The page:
It may seem strange to think that your shoes could make your back hurt, but it’s important to remember that your body is all of a piece. Your feet may be far away from your back, but they are the foundation of your body. If your feet are improperly supported or out of alignment, your body will be, too. In this article, we will provide an overview of some of the most common ways in which your feet can affect your back. We will also provide smart tips on choosing the right shoes to help reduce and manage back pain. Read on to learn more.
When you walk, the force with which your foot hits the ground travels up your legs to your body. If your feet are improperly cushioned, this constant jarring can have a very negative effect on all of your joints and your spine. This is why having shoes with thick, supportive soles and insoles is so important.
In addition to simple cushioning to protect your feet, the soles and structure of your shoes must also support and align your feet. Ideally, you should be walking along smoothly with your heel contacting the ground first and your foot rolling forward to transfer the weight of your body evenly from heel to toe.
Unfortunately, your own physiology can cause interference with this smooth process. For example, if your foot tends to roll inward (over-pronation) your arch will be flattened and your great toe will end up carrying a lot of weight. This can cause you to be unable to propel yourself forward with adequate force. Your body will naturally come into play to solve the problem by engaging your lower back and your hips to swing your leg forward more. The end result is hip and back pain.
Another common problem is supination. This happens when you tend to carry most of your weight on the outside edge of the foot. This puts a lot of weight and pressure on the pinky toes and causes strain to the hips, lower back, knees and ankles.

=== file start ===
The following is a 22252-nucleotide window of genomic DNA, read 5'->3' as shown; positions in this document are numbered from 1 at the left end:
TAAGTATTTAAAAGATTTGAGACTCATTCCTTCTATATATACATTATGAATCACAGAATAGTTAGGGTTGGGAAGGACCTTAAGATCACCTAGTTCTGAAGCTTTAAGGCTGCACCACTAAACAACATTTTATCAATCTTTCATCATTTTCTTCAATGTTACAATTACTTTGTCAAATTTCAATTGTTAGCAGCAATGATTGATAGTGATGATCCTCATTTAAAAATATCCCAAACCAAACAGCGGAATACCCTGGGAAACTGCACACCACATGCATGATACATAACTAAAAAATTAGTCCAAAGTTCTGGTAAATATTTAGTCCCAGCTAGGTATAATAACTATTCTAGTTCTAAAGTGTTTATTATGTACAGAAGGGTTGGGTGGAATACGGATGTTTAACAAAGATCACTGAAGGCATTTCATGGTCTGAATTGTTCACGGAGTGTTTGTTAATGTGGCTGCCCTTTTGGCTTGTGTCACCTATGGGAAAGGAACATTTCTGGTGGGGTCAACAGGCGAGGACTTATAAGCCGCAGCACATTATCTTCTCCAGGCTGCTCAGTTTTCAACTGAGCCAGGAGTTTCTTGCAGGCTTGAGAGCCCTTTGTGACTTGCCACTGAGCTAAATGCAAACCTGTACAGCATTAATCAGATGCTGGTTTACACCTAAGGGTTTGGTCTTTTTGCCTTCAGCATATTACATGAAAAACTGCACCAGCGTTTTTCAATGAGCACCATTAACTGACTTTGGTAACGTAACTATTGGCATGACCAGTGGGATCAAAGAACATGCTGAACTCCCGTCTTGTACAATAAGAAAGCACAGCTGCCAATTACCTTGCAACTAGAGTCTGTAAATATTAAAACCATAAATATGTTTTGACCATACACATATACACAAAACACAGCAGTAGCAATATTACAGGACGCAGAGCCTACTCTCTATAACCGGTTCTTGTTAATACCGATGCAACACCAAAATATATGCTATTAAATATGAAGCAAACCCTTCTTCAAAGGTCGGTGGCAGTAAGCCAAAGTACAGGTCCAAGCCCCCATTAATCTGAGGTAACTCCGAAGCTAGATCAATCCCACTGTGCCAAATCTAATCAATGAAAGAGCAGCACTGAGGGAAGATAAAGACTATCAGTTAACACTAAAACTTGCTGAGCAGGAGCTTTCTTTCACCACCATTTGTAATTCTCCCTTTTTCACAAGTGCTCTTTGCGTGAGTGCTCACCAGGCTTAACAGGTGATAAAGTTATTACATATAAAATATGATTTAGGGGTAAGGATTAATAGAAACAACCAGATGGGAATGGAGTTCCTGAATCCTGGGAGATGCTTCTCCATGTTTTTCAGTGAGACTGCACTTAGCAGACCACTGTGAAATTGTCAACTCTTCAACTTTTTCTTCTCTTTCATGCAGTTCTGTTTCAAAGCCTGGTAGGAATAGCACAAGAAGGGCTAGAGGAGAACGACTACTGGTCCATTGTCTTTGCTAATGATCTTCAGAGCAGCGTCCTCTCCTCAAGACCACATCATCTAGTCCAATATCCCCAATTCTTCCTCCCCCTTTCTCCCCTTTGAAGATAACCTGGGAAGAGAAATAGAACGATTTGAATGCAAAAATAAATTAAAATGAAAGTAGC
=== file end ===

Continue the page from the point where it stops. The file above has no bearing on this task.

If you have a problem with over-pronation, you need to seek out shoes that have ample cushioning in the center of the sole to balance your foot and distribute your weight more evenly. If you are experiencing supination, good arch support can help by providing more contact with the sole of the shoe. If your arches are very high, you may need prescription insoles.
Choosing The Best Shoes To Ease Back Pain
When looking for the best pair of shoes to contribute to your overall comfort, you must first determine whether or not you are experiencing supination or over-pronation. Additionally, you need to identify your foot shape and determine whether you are flat-footed, high-arched or low/normal arched.
Have a look at a pair of your well-worn shoes. Examine the soles to see the wear pattern. Set them on a table in front of you with the heels facing you to see if they tend to tilt outward or inward.
If you find a lot of wear on the outer edges of the soles and the shoes tilt outward, you are supinating. If the wear is toward the arch and the shoes tilt inward, you are over-pronating.
You can also check your foot shape and the degree of arch in your foot by stepping into a shallow tub of water with your bare feet and then stepping onto a piece of dry cardboard. Have a look at your footprint.